Silver Linings During COVID-19


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This article was published in April 2020.

The seriousness of what’s going on in the world right now can’t be overlooked, even though I’m sure we’ve all tried. With constant exposure to the news and COVID-19 updates relayed to us day in and day out, it’s hard to focus on anything positive that might be going on in our own communities or internationally. But that doesn’t mean good things aren’t happening!

We’ve probably all heard by now that air pollution has decreased and water quality has improved. Then there’s the fact that your home has probably never been cleaner (right?) and running into a friend at the grocery store is by far the highlight of your week. We’ve put together a rundown of some of the other weird and wonderful things going on in the world to remind ourselves and you that even with everything going on, there are still some things to smile about.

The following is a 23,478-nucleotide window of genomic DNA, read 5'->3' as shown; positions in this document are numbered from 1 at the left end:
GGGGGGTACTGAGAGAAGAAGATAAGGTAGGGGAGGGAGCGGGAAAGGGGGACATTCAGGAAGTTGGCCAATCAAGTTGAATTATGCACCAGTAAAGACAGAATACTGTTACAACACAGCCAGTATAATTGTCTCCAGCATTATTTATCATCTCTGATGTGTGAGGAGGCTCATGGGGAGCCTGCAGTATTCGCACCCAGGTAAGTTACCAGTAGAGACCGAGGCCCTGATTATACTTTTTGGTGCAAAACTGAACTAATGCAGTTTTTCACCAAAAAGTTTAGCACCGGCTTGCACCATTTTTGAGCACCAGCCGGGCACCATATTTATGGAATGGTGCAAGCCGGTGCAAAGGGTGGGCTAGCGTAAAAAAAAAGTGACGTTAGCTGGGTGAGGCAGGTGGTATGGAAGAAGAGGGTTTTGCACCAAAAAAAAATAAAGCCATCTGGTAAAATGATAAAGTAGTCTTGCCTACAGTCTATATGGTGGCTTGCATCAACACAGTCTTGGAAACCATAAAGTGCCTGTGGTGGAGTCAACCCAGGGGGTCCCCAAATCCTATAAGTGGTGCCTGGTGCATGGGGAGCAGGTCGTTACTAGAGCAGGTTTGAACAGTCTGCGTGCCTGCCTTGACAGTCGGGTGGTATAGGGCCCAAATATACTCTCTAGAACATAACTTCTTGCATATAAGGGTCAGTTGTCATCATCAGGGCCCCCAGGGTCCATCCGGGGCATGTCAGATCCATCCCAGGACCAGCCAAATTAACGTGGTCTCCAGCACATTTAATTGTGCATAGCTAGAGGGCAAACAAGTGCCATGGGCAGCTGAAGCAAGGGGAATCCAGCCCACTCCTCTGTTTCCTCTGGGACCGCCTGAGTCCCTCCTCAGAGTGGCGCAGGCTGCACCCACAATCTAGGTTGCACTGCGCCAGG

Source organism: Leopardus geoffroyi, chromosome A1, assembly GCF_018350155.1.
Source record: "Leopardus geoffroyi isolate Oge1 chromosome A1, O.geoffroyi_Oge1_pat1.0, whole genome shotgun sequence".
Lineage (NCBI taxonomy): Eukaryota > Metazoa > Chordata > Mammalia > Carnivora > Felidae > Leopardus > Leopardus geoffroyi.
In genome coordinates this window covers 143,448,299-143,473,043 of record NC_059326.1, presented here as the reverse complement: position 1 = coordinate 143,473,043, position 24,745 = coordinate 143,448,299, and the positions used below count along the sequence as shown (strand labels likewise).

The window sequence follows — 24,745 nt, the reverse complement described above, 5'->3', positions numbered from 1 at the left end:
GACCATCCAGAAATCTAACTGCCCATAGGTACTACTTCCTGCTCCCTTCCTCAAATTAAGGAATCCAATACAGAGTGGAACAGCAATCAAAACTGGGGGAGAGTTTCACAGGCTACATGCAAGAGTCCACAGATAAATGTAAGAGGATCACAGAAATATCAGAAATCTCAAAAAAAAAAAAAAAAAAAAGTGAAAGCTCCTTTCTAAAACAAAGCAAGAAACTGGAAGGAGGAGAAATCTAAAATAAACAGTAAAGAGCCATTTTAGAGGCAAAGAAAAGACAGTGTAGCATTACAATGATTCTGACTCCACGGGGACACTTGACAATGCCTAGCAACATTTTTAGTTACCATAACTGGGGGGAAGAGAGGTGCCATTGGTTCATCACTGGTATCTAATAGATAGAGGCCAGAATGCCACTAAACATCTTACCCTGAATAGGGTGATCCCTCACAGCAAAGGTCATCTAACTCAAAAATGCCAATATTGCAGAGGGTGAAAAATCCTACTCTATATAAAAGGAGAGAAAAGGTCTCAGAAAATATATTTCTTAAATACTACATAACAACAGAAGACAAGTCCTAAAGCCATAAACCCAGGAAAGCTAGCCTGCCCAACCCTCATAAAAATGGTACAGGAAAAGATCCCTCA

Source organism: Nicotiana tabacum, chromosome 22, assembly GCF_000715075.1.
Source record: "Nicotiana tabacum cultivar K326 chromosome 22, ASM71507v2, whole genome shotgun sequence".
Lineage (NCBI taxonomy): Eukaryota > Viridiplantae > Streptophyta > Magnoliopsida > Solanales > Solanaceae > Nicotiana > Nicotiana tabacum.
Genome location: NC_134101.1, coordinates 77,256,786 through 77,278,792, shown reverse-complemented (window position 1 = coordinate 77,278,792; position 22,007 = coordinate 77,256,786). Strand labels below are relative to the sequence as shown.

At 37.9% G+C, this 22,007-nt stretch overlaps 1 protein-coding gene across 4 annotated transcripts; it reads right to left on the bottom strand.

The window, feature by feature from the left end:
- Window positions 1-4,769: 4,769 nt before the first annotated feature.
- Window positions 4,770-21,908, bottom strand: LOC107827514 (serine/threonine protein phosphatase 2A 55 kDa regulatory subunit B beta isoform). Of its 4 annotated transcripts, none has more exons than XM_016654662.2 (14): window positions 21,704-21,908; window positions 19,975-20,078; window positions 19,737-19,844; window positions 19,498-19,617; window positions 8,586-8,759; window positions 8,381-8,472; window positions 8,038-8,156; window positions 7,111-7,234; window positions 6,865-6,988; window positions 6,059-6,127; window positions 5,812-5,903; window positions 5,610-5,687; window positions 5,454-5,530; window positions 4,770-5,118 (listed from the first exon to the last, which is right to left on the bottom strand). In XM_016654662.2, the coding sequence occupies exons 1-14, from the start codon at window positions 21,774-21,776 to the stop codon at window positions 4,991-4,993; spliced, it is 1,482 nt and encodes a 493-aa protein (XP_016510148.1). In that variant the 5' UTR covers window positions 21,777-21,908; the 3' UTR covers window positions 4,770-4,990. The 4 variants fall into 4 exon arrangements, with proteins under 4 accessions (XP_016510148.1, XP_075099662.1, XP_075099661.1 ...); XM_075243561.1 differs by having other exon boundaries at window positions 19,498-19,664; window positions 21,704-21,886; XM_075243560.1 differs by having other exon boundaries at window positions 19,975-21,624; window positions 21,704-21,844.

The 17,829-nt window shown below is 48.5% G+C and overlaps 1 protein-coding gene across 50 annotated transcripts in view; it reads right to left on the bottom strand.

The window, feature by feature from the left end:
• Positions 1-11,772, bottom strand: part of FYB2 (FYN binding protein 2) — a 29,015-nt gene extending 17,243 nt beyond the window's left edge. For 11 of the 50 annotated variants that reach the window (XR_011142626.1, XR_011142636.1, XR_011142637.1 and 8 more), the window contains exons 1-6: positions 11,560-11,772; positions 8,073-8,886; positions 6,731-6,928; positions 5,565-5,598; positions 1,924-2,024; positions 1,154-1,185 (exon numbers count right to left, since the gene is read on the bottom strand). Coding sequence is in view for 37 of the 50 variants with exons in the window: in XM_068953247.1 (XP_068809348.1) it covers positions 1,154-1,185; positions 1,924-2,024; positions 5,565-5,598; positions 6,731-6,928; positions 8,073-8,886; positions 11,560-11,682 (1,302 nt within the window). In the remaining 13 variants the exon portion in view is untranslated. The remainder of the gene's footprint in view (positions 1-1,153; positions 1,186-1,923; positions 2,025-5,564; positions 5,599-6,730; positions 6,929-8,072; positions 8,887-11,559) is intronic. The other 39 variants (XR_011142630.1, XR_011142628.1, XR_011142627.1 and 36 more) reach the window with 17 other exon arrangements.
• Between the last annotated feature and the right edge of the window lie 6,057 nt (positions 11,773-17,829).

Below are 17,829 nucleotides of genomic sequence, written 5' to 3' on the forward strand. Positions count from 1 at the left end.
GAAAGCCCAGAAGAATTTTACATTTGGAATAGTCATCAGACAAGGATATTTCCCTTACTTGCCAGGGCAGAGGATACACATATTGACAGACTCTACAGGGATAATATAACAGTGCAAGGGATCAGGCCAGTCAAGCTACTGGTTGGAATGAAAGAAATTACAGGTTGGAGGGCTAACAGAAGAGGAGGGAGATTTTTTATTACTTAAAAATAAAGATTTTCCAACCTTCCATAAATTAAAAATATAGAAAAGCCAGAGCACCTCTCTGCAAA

Penguins are taking over empty aquariums

Since this shutdown began, one aquarium in Chicago has been empty and desolate, making it the perfect stomping ground for a group of penguins with a penchant for wandering. Now, Shedd Aquarium posts videos of Wellington, Annie and Edward taking daily strolls and getting into trouble as they roam freely. Other aquariums are following suit, sharing their inhabitants on social media for viewers to check out from home and giving us something funny and light to look forward to.

India is getting its first peak of the Himalayas in decades

Yes, we mentioned air quality already, but in a truly astonishing update, pollution levels in India have decreased so much that citizens can see the color of the sky for the first time in decades. In fact, the air has become so clear that locals have reported the Himalayan mountain range is actually visible. Statistics from the first day of lockdown show that Delhi saw an immediate (and incredible) 44 percent reduction in inhalable air pollution levels. This same improvement in air quality has been observed in a number of other industry-heavy locations across China and Italy as well, and makes us wonder if any changes will be made going forward to try to preserve these unprecedented improvements.